In the movie Examined Life, Slavoj Zizek wanders about a garbage dump talking about ecology as involving a profoundly conservative set of beliefs, as the contemporary exemplar of ideology. Zizek asserts that the impulse toward “saving the planet” or conservationism is not, in fact, a “liberal” impulse, and so his position is that the more radical gesture is in fact to turn away from “nature” as an ideological good.
Now, whether you agree with Zizek or not about the politics of ecology, I think his formulation here is a useful one for thinking about the “liberal” professoriate. Because here’s the thing: professors, as a group, are not, actually, a bunch of radicals hell bent on destroying the fabric of culture and society. I realize this is a shocking assertion to make. We’re supposed to be brainwashing the youth with our lack of family values, with our political correctness, with our antipathy to all that is moral and right and true. Especially those of us who teach in humanities disciplines.
But let’s think, for a moment, about what your average English professor (or history professor or philosophy professor) actually does in a given day.
- We introduce students to cultural artifacts (literary texts, historical documents, philosophical treatises, music, works of art) and attempt to convince them that these objects hold some sort of intrinsic value to humanity and thus should be studied and preserved.
- We insist that our students meet certain agreed upon academic standards of research and writing, which involve writing in standard English, following the protocols of proper citation and formatting, and using authoritative and peer-reviewed scholarly sources.
- We produce scholarship that is about conserving and preserving the status of cultural artifacts that give insight into the human condition. (Even scholarship that is critical of “traditional” approaches or texts ultimately does this; even scholarship that introduces new approaches or texts participates in an economy of conservation and preservation of ideas/texts/thoughts that are “worthy.” There is no outside of power and all that.)
- We work at institutions that are authorized by government and society, performing various bureaucratic tasks to insure the continuance of those institutions. (While I know those who like to attack the professoriate think that we lead lives of glamor and intrigue, I am going to go out on a limb and say that there is absolutely nothing less glamorous and intriguing than the regular slog of committee work. Even grading is more glamorous and intriguing than committee work.)
- We live solidly middle-class lives that are grounded in a mythology of meritocratic achievement, and however self-aware we may be about the lie of meritocracy, our livelihoods depend on meeting various benchmarks and jumping through various hoops (the process toward earning a Ph.D., the job market, the path toward tenure and promotion, etc.)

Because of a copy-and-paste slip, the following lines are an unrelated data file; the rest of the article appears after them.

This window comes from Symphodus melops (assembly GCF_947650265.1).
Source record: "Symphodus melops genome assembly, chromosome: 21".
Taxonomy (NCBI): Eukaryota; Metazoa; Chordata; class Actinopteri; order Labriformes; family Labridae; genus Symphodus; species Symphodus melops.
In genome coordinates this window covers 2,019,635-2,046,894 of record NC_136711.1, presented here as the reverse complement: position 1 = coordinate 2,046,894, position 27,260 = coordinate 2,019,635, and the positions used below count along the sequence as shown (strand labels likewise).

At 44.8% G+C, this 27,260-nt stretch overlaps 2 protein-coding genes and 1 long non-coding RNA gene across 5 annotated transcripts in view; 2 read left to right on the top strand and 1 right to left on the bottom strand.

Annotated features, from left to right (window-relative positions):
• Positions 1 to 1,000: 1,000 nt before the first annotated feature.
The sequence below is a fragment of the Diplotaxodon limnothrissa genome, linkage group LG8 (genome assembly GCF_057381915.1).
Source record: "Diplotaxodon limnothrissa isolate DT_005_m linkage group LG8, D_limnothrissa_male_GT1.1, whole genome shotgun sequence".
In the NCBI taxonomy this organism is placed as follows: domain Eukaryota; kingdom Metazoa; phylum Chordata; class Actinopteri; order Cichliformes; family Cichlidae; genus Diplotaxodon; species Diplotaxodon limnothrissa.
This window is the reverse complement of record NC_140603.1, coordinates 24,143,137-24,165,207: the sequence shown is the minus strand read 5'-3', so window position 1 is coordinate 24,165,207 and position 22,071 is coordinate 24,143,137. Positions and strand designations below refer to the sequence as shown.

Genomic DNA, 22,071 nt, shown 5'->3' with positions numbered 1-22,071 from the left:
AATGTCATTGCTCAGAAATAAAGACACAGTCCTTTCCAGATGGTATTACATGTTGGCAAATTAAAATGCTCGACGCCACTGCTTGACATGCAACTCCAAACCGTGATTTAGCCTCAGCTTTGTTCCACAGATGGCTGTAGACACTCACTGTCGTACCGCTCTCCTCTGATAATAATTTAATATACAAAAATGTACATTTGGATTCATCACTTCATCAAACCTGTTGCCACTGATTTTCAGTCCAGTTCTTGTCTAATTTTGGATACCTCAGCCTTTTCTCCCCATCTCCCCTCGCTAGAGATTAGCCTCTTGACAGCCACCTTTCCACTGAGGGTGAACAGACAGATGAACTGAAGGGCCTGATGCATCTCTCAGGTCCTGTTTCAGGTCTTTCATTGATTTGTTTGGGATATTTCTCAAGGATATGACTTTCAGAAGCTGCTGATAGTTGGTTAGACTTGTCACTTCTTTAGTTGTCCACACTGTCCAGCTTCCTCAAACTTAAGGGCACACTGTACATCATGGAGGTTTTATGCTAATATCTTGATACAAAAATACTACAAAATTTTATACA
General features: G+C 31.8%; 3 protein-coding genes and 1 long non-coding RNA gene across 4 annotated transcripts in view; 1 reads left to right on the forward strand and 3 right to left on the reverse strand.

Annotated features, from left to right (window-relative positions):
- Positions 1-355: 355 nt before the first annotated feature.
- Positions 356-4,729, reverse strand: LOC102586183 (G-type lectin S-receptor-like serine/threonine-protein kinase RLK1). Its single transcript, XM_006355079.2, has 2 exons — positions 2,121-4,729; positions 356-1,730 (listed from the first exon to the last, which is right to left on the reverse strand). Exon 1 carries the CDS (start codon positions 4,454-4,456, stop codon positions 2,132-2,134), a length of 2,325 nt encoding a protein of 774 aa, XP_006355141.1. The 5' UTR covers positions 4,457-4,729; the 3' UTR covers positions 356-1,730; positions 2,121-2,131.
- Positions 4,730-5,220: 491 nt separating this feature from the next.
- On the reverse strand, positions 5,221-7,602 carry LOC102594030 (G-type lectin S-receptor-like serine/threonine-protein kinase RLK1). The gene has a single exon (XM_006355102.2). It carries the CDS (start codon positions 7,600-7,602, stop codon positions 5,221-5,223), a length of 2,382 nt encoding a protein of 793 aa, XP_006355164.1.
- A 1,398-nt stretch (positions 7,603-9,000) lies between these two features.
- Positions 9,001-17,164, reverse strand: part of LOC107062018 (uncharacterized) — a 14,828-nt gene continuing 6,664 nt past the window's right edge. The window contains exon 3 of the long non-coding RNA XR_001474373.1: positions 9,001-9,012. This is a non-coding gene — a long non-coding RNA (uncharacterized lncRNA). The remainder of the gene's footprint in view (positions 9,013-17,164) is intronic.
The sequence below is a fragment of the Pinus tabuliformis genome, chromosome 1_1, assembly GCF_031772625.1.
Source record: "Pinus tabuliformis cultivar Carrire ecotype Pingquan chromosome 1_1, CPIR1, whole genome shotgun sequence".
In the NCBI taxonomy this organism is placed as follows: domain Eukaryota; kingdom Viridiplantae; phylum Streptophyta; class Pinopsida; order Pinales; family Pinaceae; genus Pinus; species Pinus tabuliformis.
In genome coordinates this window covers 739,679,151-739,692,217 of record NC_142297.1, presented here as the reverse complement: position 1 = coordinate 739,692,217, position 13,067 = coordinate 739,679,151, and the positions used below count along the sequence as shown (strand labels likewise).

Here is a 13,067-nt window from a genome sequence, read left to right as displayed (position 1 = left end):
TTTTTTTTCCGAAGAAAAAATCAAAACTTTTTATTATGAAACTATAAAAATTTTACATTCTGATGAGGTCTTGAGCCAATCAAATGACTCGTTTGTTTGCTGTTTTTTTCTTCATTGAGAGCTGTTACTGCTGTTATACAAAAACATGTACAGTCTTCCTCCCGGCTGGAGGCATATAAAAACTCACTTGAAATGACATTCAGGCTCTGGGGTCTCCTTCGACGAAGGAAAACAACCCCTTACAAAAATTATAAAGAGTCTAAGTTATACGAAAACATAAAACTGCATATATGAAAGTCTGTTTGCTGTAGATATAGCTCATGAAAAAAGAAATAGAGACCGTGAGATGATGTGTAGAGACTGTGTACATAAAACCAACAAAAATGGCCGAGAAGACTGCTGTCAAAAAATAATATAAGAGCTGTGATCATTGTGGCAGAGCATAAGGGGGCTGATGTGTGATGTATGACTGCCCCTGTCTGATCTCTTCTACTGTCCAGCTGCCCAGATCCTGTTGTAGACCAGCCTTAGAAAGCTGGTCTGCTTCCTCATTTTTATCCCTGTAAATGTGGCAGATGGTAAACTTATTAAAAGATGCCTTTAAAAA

For the most part, none of us are changing the world. For the most part, we are boring as hell.
And beyond all that, I really don’t think I have all that much influence on my students’ beliefs about anything. For example, I have been waging a war on the passive voice in student writing for, lo, these many years. In paper after paper that a student submits I will attack convoluted sentence structure and unnecessary wordiness. In class I will insist that this is not the best way to write and I will model how to write differently. I’m sorry to report that my lectures and my lengthy comments on papers go largely unheeded. And students don’t even actually care about the passive voice. They don’t have a deep commitment to it. Do you really think that if I tried to convince my students to become atheist, communist, queer rebels that I would have that power? Really?
You’d think conservatives would actually love a person like me. I mean, instead of getting out there and organizing and protesting and sticking it to The Man, I spend my time reading books, harping on students about the quality of their prose, and spending endless hours in meetings and doing paperwork. I mean, sure, I might read books and teach books that “offend,” but as Auden so wisely notes, “For poetry makes nothing happen: it survives / In the valley of its making where executives / Would never want to tamper…”
But so if I believe these things (and I do), you may wonder what the point of teaching is or what the point of an academic life is. And my answer is that I believe in carving out a space for contemplation and ideas that is distinct from a space of utility. I believe that in the conversations I have with my students they learn to think deeply and critically about their beliefs, even if their beliefs remain the same. I believe that the work that I do contributes to the growth of my community, and I believe that there is something to be gained for all people from aesthetic pleasure in everyday life.